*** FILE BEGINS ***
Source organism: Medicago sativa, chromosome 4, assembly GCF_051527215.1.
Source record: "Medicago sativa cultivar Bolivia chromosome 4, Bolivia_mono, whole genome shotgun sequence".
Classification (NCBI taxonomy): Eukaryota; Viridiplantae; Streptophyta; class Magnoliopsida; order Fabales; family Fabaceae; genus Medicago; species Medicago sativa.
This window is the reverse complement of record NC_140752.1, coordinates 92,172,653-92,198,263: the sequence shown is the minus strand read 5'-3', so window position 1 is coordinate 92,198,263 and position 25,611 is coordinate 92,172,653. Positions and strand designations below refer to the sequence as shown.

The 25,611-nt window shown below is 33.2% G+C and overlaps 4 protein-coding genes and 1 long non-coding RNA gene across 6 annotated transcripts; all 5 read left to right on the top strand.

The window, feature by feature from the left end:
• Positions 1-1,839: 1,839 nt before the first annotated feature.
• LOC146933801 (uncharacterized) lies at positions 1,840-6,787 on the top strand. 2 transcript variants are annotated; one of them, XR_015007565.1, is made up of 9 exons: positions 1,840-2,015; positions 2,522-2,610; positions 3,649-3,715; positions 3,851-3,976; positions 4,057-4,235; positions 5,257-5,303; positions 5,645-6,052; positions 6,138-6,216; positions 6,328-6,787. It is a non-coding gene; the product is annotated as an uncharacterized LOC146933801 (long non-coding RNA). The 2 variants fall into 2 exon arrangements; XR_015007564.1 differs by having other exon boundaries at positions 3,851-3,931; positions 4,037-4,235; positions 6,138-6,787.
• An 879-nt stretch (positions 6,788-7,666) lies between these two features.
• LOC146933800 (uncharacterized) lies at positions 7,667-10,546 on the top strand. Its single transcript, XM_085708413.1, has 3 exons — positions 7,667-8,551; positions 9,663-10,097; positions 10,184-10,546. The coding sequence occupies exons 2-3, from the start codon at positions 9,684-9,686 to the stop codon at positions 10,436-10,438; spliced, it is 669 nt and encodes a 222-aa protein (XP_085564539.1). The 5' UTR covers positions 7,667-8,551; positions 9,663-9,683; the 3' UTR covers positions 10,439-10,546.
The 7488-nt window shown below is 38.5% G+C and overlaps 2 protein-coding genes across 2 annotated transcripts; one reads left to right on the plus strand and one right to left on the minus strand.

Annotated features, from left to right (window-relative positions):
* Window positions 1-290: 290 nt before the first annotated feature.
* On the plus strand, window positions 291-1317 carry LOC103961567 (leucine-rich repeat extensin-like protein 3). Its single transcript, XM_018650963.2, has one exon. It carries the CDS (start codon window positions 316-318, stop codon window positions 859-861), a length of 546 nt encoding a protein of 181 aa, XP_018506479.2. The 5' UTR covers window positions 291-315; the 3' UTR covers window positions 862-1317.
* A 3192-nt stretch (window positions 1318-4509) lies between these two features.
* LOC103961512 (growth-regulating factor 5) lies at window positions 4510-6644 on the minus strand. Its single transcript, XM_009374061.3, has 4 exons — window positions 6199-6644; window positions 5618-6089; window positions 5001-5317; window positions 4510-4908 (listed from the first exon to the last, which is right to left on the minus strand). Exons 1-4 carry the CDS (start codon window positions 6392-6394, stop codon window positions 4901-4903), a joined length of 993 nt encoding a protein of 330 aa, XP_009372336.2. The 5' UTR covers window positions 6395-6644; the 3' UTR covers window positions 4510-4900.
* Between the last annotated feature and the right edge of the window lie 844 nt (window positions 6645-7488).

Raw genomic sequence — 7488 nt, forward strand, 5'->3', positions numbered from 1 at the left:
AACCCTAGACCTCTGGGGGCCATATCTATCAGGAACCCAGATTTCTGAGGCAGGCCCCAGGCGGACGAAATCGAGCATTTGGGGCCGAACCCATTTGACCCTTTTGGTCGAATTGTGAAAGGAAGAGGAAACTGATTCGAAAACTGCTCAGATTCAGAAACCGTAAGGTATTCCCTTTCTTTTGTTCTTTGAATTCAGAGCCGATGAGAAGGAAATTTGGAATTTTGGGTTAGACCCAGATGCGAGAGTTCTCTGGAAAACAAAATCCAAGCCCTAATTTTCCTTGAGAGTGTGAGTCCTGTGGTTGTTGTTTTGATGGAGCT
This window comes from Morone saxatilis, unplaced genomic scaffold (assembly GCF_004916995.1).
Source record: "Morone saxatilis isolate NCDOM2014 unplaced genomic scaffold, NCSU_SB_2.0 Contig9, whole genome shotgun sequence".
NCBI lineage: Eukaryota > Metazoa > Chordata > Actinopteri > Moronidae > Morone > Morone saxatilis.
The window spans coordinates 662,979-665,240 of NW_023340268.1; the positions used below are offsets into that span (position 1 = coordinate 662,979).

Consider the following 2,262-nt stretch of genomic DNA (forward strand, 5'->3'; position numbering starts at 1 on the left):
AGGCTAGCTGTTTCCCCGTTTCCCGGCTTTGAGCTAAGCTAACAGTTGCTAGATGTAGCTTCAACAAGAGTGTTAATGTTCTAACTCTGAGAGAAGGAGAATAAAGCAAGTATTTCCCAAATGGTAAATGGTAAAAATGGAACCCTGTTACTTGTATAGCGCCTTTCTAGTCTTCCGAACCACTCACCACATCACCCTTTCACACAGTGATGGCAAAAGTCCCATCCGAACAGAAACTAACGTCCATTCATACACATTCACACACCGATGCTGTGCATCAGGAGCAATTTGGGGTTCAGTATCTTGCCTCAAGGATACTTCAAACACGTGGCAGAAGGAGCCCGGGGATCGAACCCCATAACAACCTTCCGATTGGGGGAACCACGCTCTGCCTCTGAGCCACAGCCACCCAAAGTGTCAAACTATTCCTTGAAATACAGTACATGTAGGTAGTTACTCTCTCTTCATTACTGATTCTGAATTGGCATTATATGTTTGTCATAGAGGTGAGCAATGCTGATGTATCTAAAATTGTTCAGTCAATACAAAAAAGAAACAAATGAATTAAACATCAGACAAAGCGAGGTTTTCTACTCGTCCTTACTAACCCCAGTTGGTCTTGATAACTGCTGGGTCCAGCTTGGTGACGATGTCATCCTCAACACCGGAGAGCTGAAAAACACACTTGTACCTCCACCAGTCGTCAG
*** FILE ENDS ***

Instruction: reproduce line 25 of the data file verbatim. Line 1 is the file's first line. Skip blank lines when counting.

AGGCTAGCTGTTTCCCCGTTTCCCGGCTTTGAGCTAAGCTAACAGTTGCTAGATGTAGCTTCAACAAGAGTGTTAATGTTCTAACTCTGAGAGAAGGAGAATAAAGCAAGTATTTCCCAAATGGTAAATGGTAAAAATGGAACCCTGTTACTTGTATAGCGCCTTTCTAGTCTTCCGAACCACTCACCACATCACCCTTTCACACAGTGATGGCAAAAGTCCCATCCGAACAGAAACTAACGTCCATTCATACACATTCACACACCGATGCTGTGCATCAGGAGCAATTTGGGGTTCAGTATCTTGCCTCAAGGATACTTCAAACACGTGGCAGAAGGAGCCCGGGGATCGAACCCCATAACAACCTTCCGATTGGGGGAACCACGCTCTGCCTCTGAGCCACAGCCACCCAAAGTGTCAAACTATTCCTTGAAATACAGTACATGTAGGTAGTTACTCTCTCTTCATTACTGATTCTGAATTGGCATTATATGTTTGTCATAGAGGTGAGCAATGCTGATGTATCTAAAATTGTTCAGTCAATACAAAAAAGAAACAAATGAATTAAACATCAGACAAAGCGAGGTTTTCTACTCGTCCTTACTAACCCCAGTTGGTCTTGATAACTGCTGGGTCCAGCTTGGTGACGATGTCATCCTCAACACCGGAGAGCTGAAAAACACACTTGTACCTCCACCAGTCGTCAG